Mostly I ride flats because I like wearing 'normal' shoes and being able to walk about easily, and it's also nice to be able to move your feet about sometimes. Call me a style hoo-er, but I think most spd shoes look pretty awful too. Longer road rides I wear spd shoes because for me it is more comfortable, and I can and do pull on the upstroke. You can get quite a bit of force on the upstroke, it's not just your hamstring pulling, just as it's not only your bicep doing the lifting when you pick something heavy up.

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Re: What Are The Benefits Of Attaching Your Feet To The Peda

Postby fastpedaller » 8 Feb 2015, 10:19pm

Years ago I used the old toe clips and straps (this was in the days when you nailed the cleats on!). On one occasion I sprinted and pulled the nailed plate straight off the shoe :oops: . Then we had adjustable cleats (just a slotted bit of plastic, but adjustable) and that was much better, and I used those for the next 20 years or so. When my shoes fell apart :lol: I reluctantly went over to SPD's......... Wish I'd done it years ago! Yes I fell off 3 times, but not on the first journey when I was consciously thinking PEDALS, PEDALS, PEDALS, but on the second one, when all those years of pulling the foot back took over!.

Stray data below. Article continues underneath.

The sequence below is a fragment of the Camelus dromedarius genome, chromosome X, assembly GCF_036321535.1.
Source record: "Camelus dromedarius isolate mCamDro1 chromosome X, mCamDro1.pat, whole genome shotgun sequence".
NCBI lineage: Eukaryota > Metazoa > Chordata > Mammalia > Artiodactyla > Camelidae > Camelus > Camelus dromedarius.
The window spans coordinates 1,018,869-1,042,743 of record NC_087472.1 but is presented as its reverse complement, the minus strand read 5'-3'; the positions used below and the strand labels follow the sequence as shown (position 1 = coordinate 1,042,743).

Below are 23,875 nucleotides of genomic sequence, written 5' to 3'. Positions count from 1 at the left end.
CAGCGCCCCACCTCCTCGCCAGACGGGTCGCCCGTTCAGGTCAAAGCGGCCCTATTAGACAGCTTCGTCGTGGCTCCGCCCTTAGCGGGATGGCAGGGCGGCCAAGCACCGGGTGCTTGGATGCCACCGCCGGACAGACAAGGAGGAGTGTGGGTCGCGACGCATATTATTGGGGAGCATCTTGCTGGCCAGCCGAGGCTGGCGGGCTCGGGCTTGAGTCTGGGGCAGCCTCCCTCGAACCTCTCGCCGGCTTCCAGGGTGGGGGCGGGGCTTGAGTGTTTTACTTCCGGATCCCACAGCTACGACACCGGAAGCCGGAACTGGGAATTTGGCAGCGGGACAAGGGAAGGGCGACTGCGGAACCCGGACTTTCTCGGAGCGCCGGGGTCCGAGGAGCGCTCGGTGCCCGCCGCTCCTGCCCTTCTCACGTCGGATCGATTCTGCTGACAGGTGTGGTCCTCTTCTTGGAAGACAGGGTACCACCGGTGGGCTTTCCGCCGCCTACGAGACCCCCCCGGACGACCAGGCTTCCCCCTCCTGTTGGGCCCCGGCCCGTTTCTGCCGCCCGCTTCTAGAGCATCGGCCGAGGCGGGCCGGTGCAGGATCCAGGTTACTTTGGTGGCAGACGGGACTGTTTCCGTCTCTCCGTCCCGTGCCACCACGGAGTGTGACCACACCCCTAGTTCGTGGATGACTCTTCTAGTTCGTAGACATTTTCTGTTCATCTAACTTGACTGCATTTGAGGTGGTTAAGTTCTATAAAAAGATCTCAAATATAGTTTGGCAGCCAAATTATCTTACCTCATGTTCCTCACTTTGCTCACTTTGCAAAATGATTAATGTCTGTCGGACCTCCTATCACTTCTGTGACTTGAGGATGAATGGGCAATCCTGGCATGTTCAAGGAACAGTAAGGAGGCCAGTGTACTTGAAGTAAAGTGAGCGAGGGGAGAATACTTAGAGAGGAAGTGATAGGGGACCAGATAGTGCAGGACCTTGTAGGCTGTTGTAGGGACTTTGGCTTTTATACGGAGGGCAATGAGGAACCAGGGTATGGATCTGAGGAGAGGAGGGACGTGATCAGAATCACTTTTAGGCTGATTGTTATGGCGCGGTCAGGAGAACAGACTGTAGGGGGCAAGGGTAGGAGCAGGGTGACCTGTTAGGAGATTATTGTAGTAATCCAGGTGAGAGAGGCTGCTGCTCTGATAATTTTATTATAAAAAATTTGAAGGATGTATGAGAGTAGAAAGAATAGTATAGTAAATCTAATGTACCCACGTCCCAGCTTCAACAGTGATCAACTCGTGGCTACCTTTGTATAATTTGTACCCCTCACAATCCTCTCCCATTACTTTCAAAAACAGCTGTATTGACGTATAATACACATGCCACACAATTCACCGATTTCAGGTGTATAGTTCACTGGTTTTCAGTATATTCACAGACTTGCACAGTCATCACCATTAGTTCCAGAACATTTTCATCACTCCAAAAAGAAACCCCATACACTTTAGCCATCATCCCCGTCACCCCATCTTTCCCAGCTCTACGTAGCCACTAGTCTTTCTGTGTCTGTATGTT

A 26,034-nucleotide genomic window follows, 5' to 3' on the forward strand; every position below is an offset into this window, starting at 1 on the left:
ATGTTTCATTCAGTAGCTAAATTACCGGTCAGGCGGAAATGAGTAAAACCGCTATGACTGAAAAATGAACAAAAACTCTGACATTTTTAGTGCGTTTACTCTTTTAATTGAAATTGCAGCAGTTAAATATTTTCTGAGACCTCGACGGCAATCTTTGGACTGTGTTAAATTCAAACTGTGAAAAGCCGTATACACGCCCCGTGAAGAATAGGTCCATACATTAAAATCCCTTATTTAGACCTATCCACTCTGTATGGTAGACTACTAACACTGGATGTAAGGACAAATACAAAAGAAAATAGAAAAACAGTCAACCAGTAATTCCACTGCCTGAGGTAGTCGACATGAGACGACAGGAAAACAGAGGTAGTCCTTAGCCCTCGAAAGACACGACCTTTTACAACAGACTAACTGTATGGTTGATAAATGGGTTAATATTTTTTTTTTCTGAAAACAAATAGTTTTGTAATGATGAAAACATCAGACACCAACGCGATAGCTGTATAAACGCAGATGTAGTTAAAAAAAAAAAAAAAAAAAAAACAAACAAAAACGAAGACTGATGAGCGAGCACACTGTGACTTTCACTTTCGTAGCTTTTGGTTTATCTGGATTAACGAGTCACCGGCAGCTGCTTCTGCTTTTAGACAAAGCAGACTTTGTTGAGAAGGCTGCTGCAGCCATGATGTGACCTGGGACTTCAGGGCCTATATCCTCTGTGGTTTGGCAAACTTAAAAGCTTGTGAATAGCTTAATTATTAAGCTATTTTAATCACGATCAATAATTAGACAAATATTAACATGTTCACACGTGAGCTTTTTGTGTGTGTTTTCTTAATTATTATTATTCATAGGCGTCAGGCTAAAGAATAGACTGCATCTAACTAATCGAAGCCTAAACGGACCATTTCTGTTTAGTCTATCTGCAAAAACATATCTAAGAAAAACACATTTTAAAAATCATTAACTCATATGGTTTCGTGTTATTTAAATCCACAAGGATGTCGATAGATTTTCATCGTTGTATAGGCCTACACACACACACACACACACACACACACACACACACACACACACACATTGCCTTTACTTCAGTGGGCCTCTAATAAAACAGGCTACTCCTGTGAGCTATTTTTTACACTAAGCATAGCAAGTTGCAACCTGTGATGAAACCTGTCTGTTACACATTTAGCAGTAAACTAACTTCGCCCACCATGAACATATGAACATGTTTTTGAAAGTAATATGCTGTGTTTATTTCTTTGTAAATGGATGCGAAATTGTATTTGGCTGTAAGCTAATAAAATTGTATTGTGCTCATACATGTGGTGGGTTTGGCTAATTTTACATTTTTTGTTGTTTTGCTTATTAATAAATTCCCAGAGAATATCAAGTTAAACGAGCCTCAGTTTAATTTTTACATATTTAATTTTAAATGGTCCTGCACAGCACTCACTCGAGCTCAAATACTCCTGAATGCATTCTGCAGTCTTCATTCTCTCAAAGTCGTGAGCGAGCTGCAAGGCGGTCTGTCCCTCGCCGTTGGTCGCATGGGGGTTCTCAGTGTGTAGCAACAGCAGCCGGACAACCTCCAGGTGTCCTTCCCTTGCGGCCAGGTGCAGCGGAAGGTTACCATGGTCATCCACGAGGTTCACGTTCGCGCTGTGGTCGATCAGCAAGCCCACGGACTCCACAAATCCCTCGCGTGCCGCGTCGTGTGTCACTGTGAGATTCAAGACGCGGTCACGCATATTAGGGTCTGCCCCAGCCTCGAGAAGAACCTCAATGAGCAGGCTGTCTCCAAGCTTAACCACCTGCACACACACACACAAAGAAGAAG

I've only once pulled my foot out when using SPD's for the last 4 years - On the old slotted cleats I'd do it at least once a week.
I was instructed (by Phil Bayton of all people) to set up so the cleat is 90 degrees to the inside 'edge' of the shoe (this was in the days of the slotted cleat, but I've used the same with SPD), works for me :D , but I guess may not for everyone.